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Author: Li, Qi
Resulting in 5 citations.
1. Chen, Xirong
Li, Degui
Li, Qi
Li, Zheng
Nonparametric Estimation of Conditional Quantile Functions in the Presence of Irrelevant Covariates
Journal of Econometrics 212,2 (October 2019): 433-450.
Also: https://www.sciencedirect.com/science/article/pii/S0304407619301034
Cohort(s): NLSY97
Publisher: Elsevier
Keyword(s): Dating; Modeling, Nonparametric Regression; Wages, Men; Wages, Women

Allowing for the existence of irrelevant covariates, we study the problem of estimating a conditional quantile function nonparametrically with mixed discrete and continuous data. We estimate the conditional quantile regression function using the check-function-based kernel method and suggest a data-driven cross-validation (CV) approach to simultaneously determine the optimal smoothing parameters and remove the irrelevant covariates. When the number of covariates is large, we first use a screening method to remove the irrelevant covariates and then apply the CV criterion to those that survive the screening procedure. Simulations and an empirical application demonstrate the usefulness of the proposed methods.
Bibliography Citation
Chen, Xirong, Degui Li, Qi Li and Zheng Li. "Nonparametric Estimation of Conditional Quantile Functions in the Presence of Irrelevant Covariates." Journal of Econometrics 212,2 (October 2019): 433-450.
2. Colen, Cynthia G.
Li, Qi
Reczek, Corinne
The Intergenerational Transmission of Discrimination: Children's Experiences of Unfair Treatment and Their Mother's Health at Midlife
Presented: Austin TX, Population Association of America Annual Meeting, April 2019
Cohort(s): NLSY79, NLSY79 Young Adult
Publisher: Population Association of America
Keyword(s): Discrimination; Health/Health Status/SF-12 Scale; Intergenerational Patterns/Transmission; Mothers, Health; Racial Equality/Inequality

Permission to reprint the abstract has not been received from the publisher.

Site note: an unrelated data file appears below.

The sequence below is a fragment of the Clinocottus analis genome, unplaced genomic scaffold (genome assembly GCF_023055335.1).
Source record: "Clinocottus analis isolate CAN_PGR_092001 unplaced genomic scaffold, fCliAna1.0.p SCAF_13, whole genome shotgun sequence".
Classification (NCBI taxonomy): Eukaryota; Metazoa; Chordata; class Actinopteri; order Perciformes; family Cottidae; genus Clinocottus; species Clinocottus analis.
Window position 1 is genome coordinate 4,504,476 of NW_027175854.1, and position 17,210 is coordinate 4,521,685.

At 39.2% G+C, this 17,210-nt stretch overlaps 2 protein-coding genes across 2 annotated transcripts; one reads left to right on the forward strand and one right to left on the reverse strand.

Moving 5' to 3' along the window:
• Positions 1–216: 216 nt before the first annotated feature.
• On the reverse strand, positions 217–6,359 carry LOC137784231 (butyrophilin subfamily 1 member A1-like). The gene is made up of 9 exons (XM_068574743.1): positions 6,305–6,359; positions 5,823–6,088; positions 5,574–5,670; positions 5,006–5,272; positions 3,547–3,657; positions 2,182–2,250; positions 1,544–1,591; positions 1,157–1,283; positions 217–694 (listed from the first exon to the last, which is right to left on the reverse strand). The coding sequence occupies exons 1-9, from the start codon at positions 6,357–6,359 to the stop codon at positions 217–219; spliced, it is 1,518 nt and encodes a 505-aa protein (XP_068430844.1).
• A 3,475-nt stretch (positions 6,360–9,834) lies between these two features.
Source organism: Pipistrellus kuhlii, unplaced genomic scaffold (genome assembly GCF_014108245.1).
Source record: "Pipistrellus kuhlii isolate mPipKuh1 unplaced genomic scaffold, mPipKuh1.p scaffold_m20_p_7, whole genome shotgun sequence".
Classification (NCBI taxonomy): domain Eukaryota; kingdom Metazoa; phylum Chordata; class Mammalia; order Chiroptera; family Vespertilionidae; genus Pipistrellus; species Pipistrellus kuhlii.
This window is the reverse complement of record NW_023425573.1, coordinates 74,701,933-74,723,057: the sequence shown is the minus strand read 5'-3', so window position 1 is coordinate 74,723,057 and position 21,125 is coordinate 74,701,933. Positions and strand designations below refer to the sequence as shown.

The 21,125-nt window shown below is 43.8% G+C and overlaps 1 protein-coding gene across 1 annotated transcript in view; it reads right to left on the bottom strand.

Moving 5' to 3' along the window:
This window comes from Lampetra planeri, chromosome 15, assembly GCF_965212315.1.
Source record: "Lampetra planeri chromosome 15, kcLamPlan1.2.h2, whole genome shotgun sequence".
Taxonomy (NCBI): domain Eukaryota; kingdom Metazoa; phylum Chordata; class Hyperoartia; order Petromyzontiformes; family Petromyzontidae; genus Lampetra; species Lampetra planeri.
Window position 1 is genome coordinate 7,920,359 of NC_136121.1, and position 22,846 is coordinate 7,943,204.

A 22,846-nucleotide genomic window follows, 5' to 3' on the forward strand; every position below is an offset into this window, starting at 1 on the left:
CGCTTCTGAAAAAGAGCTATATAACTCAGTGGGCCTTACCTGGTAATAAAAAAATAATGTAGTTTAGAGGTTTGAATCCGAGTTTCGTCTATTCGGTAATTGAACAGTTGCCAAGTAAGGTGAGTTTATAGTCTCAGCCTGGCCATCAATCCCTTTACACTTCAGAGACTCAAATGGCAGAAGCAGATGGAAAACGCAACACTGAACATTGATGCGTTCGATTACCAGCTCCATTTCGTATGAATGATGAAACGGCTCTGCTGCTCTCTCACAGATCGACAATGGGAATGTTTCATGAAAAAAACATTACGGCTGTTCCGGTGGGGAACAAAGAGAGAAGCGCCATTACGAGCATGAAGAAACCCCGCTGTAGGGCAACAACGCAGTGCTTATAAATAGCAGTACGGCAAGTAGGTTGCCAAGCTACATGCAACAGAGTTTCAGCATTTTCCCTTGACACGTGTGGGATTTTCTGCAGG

Bibliography Citation
Colen, Cynthia G., Qi Li and Corinne Reczek. "The Intergenerational Transmission of Discrimination: Children's Experiences of Unfair Treatment and Their Mother's Health at Midlife." Presented: Austin TX, Population Association of America Annual Meeting, April 2019.
3. Colen, Cynthia G.
Li, Qi
Reczek, Corinne
Williams, David R.
The Intergenerational Transmission of Discrimination: Children's Experiences of Unfair Treatment and Their Mothers' Health at Midlife
Journal of Health and Social Behavior 60,4 (December 2019): 474-492.
Also: https://journals.sagepub.com/doi/full/10.1177/0022146519887347
Cohort(s): NLSY79, NLSY79 Young Adult
Publisher: American Sociological Association
Keyword(s): Discrimination; Ethnic Differences; Health/Health Status/SF-12 Scale; Intergenerational Patterns/Transmission; Mothers, Health; Racial Differences

Permission to reprint the abstract has not been received from the publisher.

A growing body of research suggests that maternal exposure to discrimination helps to explain racial disparities in children's health. However, no study has considered if the intergenerational health effects of unfair treatment operate in the opposite direction--from child to mother. To this end, we use data from mother-child pairs in the National Longitudinal Survey of Youth 1979 to determine whether adolescent and young adult children's experiences of discrimination influence their mother's health across midlife. We find that children who report more frequent instances of discrimination have mothers whose self-rated health declines more rapidly between ages 40 and 50 years. Furthermore, racial disparities in exposure to discrimination among children explains almost 10% of the black-white gap but little of the Hispanic-white gap in self-rated health among these mothers. We conclude that the negative health impacts of discrimination are likely to operate in a bidirectional fashion across key family relationships.